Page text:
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World Wetlands Day salute: Okavango Delta and NatGeo’s Okavango Wilderness Project

In observance of World Wetlands Day, National Geographic salutes the heroic work of the Okavango Wilderness Project, working to preserve the largest freshwater wetland in Southern Africa — and the main source of water for a million people.  Spanning southern Angola, Namibia, and northern Botswana, the Okavango Basin is one of Africa’s richest places for biodiversity,…

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An Update Direct From the Okavango, for World Wetlands Day.

This year I am celebrating World Wetlands Day in Luanda, Angola where we have just launched the new Portuguese issue of the National Geographic magazine, featuring an article documenting our journey to the source of one of Africa’s most important wetland systems- the Okavango-Zambezi Basin. There is a new energy in the city, with a…

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Top 25 Wild Birds Against Spectacular Landscapes

Wild Bird Trust presents this week’s Top 25 Wild Bird Photographs Against Spectacular Landscapes. We were truly blown away by the amazing landscape and habitat shots that were submitted this week!  Birds are excellent indicators of habitat quality, when habitats are degraded only the generalist and opportunistic species will remain in the area, others will…

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Chasing Truth (Part 1): Taxi Rides & Plastic Plants

“环保 (huánbǎo)? Environmental Protection? That’s good. We need that here.” The cab driver nodded his head in approval. “你看 (Nǐ kàn), Look, there’s trash everywhere.” I glanced out the window. We were heading north on Taoyuan’s major highway to ChungHua Plastic Industry Co., Ltd., a plastics manufacturer in the Cisco-Meraki electronics supply chain. My appointment…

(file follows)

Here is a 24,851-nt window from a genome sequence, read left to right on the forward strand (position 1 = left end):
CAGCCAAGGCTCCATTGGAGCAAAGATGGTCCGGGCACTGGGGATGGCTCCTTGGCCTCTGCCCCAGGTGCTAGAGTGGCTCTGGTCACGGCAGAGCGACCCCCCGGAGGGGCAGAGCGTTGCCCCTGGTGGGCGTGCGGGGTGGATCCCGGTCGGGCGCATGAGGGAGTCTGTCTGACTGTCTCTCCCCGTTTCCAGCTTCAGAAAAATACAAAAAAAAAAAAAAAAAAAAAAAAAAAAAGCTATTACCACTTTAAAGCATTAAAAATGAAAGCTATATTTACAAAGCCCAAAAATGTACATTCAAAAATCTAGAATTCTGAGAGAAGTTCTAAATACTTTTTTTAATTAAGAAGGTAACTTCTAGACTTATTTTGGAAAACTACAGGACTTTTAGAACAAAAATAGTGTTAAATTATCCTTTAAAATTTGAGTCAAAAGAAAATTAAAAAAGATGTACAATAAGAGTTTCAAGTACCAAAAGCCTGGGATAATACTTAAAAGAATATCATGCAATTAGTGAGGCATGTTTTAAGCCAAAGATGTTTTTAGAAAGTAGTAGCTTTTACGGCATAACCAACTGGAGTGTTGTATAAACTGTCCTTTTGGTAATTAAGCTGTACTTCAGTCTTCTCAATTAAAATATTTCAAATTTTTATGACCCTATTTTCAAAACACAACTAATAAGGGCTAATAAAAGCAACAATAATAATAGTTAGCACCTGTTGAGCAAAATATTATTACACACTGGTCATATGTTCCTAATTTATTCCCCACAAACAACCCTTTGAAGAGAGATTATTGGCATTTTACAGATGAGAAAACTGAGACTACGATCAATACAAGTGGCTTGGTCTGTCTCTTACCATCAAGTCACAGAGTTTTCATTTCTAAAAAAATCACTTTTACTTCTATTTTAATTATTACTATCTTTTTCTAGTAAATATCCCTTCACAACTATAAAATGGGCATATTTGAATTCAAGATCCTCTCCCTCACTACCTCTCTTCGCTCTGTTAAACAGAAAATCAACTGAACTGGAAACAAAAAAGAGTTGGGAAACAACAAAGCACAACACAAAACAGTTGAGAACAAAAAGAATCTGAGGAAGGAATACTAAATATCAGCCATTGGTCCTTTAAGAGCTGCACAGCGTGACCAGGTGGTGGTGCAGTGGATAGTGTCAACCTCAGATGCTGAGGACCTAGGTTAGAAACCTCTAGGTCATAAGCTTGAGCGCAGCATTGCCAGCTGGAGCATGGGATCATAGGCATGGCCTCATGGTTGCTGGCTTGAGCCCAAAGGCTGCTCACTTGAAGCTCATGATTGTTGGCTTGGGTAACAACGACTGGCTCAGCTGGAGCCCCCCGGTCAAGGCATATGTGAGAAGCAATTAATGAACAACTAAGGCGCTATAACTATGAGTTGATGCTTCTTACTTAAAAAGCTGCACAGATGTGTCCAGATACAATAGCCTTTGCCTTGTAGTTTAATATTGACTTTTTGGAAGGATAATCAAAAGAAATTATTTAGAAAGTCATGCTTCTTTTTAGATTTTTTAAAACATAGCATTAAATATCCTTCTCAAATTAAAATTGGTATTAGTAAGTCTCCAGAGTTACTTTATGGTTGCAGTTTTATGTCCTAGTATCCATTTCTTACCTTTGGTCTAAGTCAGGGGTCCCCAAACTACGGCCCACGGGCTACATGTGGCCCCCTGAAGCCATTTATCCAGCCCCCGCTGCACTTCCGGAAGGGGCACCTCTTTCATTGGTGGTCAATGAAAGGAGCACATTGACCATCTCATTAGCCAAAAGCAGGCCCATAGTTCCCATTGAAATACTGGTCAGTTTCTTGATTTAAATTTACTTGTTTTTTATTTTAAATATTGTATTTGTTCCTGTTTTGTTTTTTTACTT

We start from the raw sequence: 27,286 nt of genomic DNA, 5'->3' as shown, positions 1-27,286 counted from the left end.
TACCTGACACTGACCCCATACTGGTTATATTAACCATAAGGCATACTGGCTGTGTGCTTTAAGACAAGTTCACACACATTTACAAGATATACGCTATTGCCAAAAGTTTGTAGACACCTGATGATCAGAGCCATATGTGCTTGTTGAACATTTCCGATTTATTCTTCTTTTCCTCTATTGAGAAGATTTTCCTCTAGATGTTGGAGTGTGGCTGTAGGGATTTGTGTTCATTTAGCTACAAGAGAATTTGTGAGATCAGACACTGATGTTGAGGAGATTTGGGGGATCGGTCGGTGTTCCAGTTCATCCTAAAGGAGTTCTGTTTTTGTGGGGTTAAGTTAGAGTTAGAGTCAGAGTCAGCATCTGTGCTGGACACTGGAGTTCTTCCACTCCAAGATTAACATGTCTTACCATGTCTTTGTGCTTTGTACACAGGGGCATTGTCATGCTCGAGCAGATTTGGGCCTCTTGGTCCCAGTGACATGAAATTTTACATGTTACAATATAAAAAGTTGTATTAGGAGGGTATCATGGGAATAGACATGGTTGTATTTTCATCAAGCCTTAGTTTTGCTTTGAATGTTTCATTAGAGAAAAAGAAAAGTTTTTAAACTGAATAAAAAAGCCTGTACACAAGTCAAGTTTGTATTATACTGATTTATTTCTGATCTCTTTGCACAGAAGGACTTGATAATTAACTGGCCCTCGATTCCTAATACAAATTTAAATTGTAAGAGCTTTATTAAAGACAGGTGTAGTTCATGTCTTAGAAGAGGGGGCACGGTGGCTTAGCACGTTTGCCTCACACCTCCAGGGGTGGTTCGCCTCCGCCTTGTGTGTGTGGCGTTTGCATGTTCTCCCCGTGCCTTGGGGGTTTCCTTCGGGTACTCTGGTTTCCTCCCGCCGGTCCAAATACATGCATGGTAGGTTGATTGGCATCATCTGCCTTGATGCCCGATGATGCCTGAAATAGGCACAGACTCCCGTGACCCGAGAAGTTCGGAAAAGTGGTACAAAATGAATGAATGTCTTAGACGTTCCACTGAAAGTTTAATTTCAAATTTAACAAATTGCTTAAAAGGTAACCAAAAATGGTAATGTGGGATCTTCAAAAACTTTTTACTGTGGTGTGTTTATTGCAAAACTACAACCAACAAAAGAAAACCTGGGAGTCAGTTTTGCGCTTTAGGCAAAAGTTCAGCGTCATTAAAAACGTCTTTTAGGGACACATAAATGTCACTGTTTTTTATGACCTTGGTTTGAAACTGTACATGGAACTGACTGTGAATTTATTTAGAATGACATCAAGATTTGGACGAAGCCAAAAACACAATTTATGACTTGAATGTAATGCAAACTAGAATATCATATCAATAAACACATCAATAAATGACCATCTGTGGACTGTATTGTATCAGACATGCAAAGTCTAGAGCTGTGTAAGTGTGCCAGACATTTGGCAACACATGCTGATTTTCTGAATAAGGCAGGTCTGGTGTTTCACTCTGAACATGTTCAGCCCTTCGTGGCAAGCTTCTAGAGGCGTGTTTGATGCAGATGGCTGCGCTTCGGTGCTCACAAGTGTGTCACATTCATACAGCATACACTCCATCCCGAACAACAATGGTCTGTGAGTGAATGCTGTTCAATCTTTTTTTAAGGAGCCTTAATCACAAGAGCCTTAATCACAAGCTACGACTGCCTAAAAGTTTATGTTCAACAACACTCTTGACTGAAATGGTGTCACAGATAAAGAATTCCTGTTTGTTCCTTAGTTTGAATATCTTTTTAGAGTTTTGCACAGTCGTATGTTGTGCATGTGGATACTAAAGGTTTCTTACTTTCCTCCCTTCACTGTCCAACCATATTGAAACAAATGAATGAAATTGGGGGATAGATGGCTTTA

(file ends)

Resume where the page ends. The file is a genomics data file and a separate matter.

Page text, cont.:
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Endangered Vultures Critical to Disease Control in Africa

  National Geographic Society grantee Corinne Kendall studied vulture biology and conservation at Princeton and now works for North Carolina Zoo putting her knowledge to work in on-the-ground (and in-the-sky) research in Tanzania. She’s also passionate about education, managing a teacher training program in Uganda and teaching at zoos and universities across the United States….

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How engaging local communities helps a wildlife veterinarian save elephants

As amazing as it would be if they did, animals don’t help save animals. People do…or don’t. In Africa I have learned that working with communities alongside Mozambique’s Gorongosa National Park has led to some interesting experiments involving “spicy beehive fences” — and perhaps more importantly, a changing perception that there are ways for local people to help resolve their conflict with wildlife….

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Just a Seagull? Nope

There’s no such thing as a seagull, according to certain pedants. How can that be?

Because it’s a gull—actually, one of about fifty gull species living in habitats all over the world, oceanic and otherwise. They range from the size of a dove to the size of an osprey, with all sorts of differences in appearance and behavior. Three of those species live here in New Zealand—including the river-dwelling black-billed gull, the most endangered gull in the world….